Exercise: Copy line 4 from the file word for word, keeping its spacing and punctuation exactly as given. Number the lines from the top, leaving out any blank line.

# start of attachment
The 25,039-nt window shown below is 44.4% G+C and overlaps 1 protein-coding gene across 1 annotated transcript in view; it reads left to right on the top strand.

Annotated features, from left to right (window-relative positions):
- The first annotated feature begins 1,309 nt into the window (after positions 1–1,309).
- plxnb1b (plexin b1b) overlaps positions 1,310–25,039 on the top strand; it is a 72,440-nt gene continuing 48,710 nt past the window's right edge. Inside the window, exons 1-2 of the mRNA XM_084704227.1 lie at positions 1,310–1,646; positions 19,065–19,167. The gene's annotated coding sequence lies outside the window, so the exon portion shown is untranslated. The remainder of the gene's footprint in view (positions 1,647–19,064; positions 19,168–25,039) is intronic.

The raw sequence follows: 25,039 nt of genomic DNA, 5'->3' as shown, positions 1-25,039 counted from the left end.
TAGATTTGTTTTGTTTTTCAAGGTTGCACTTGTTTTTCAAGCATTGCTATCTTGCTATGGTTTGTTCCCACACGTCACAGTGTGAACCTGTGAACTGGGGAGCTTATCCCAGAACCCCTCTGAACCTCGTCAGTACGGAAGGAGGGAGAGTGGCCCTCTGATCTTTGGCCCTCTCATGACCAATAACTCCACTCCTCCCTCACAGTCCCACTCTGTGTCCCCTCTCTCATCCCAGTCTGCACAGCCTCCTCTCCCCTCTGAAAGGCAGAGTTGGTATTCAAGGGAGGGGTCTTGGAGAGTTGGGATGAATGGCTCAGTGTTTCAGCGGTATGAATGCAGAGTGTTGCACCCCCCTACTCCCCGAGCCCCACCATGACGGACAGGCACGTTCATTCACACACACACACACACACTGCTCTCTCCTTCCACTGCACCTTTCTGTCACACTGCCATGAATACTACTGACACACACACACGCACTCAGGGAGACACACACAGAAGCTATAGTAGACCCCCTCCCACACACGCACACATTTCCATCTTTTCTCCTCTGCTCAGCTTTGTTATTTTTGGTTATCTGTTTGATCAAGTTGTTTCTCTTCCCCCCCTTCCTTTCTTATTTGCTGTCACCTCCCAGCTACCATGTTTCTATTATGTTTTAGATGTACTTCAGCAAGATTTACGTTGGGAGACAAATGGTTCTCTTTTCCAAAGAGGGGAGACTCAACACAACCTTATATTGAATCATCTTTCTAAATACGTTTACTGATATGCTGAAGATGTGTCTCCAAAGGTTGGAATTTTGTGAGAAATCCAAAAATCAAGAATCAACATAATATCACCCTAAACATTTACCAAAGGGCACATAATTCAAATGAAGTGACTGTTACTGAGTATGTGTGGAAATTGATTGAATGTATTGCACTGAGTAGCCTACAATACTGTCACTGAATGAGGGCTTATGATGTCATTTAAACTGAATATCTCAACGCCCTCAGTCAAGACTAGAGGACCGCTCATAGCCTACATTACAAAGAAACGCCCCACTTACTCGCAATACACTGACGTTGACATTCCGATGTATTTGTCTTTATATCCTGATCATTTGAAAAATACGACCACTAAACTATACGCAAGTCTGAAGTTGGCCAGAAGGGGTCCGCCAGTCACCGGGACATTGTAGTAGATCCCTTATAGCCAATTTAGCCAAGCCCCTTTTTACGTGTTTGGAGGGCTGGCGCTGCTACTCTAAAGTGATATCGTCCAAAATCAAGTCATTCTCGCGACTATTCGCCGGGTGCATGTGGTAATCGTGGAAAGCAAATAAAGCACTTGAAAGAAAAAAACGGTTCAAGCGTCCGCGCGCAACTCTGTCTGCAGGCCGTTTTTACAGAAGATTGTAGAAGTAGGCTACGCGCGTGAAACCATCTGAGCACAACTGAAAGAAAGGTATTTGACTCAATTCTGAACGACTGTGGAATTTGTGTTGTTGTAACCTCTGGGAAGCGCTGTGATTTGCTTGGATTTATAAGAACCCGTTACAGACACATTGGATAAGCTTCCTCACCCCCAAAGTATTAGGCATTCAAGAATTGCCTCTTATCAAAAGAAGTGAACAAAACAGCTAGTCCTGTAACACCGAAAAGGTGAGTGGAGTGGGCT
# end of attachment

- plxnb1b (plexin b1b) overlaps positions 1,310–25,039 on the top strand; it is a 72,440-nt gene continuing 48,710 nt past the window's right edge. Inside the window, exons 1-2 of the mRNA XM_084704227.1 lie at positions 1,310–1,646; positions 19,065–19,167. The gene's annotated coding sequence lies outside the window, so the exon portion shown is untranslated. The remainder of the gene's footprint in view (positions 1,647–19,064; positions 19,168–25,039) is intronic.